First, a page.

The draft lottery was on the day before my 21st birthday in 1969. One of my best friends had been forced to drop out of Carolina for a couple of semesters because of mononucleosis and was living at home in Burlington and taking some classes at Elon before returning to UNC.
On the night of the draft, I drove over to Burlington from Chapel Hill, picked up my buddy and then we grabbed a bunch of beer and headed off to a local drive-in movie to watch a sea-going epic called "Thar She Blows!" We did this out of a superstitious belief that if we listened to or watched the lottery, one of us would get Number 366 and be safely free of the draft and the other would get Number 1 and prepare to head to either Vietnam or Canada. If you’ll remember, it was a bitterly cold night on December 1st and despite many beers, we finally had to turn on the car and get the heat on. Of course the radio came on at the same time and the first birthday we heard called was my buddy’s: his number was 310. Naturally, he was whooping with excitement and relief; then he suddenly looked over at me and noticed that I had turned a sickly gray-green color. Since he had gotten such a high number, that meant I was doomed to a low one and a free ticket to the rice paddies.
Two more numbers were drawn and then mine, December 2, came up. The draft number: 328.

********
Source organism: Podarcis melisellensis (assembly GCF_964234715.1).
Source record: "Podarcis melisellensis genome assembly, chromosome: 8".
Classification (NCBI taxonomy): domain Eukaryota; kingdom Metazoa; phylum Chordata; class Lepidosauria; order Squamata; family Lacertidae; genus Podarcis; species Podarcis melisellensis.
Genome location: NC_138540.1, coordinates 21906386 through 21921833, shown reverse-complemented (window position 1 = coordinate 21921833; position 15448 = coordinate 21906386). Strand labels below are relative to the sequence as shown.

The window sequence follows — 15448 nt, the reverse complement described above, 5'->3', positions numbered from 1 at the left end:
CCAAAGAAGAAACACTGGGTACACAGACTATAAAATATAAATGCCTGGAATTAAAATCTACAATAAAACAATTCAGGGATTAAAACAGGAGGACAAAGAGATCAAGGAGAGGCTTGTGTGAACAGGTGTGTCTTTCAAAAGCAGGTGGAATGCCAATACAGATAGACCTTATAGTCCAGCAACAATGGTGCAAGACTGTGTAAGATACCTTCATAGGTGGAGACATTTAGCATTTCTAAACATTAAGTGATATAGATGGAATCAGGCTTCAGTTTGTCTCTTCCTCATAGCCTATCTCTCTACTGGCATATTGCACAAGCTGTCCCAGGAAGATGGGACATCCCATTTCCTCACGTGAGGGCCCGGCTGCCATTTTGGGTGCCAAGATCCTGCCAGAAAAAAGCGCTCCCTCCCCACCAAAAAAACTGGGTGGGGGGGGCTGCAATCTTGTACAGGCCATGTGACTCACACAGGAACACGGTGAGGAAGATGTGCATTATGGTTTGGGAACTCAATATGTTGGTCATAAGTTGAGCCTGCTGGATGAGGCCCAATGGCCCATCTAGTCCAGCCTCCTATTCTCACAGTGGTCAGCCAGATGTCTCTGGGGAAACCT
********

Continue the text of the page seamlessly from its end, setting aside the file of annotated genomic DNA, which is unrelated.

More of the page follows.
Don and I made it from Burlington to Chapel Hill in about 20 minutes, went straight to the Zete house where a combination celebration/wake was in full swing. In the basement bar where caricatures had been painted of the various brothers, someone had gotten the paint and drawn several tombstones with the names and numbers of the unfortunate Zekes who had gotten frighteningly low numbers.
It was an incredible night and a life-changing, watershed event for everyone. For those of us with high numbers, there was immediately a staggering weight lifted off our shoulders. Whether or not we would go to Vietnam became a personal choice rather than a government-forced decision. For those with low numbers, it meant being drafted, enlisting and hoping for OCS, joining the Reserves or National Guard or even taking up residence with our northern neighbors.
In retrospect, that evening was one of the single most important nights of my life. Not only was I utterly opposed to the senseless war, I have no doubt that had I been drafted and sent to Vietnam, I would have been dead in two weeks.